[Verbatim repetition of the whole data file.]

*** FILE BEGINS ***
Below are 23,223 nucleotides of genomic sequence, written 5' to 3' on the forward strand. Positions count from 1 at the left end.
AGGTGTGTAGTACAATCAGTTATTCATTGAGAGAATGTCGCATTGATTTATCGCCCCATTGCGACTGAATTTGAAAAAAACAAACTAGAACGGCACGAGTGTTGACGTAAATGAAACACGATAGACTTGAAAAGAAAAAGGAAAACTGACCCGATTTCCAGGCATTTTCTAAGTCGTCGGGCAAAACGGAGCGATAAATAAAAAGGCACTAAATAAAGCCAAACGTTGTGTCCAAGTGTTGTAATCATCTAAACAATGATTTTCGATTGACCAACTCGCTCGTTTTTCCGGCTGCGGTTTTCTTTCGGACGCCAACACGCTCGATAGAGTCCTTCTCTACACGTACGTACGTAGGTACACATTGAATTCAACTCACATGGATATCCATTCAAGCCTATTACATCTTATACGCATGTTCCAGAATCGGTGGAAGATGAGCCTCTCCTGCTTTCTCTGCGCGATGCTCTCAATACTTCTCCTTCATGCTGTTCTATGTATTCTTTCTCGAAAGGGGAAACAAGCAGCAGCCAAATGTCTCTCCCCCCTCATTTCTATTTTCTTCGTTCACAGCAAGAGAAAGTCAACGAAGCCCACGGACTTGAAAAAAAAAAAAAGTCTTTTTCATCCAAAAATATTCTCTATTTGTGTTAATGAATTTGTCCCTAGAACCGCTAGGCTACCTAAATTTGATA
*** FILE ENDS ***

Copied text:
Below are 23,223 nucleotides of genomic sequence, written 5' to 3' on the forward strand. Positions count from 1 at the left end.
AGGTGTGTAGTACAATCAGTTATTCATTGAGAGAATGTCGCATTGATTTATCGCCCCATTGCGACTGAATTTGAAAAAAACAAACTAGAACGGCACGAGTGTTGACGTAAATGAAACACGATAGACTTGAAAAGAAAAAGGAAAACTGACCCGATTTCCAGGCATTTTCTAAGTCGTCGGGCAAAACGGAGCGATAAATAAAAAGGCACTAAATAAAGCCAAACGTTGTGTCCAAGTGTTGTAATCATCTAAACAATGATTTTCGATTGACCAACTCGCTCGTTTTTCCGGCTGCGGTTTTCTTTCGGACGCCAACACGCTCGATAGAGTCCTTCTCTACACGTACGTACGTAGGTACACATTGAATTCAACTCACATGGATATCCATTCAAGCCTATTACATCTTATACGCATGTTCCAGAATCGGTGGAAGATGAGCCTCTCCTGCTTTCTCTGCGCGATGCTCTCAATACTTCTCCTTCATGCTGTTCTATGTATTCTTTCTCGAAAGGGGAAACAAGCAGCAGCCAAATGTCTCTCCCCCCTCATTTCTATTTTCTTCGTTCACAGCAAGAGAAAGTCAACGAAGCCCACGGACTTGAAAAAAAAAAAAAGTCTTTTTCATCCAAAAATATTCTCTATTTGTGTTAATGAATTTGTCCCTAGAACCGCTAGGCTACCTAAATTTGATA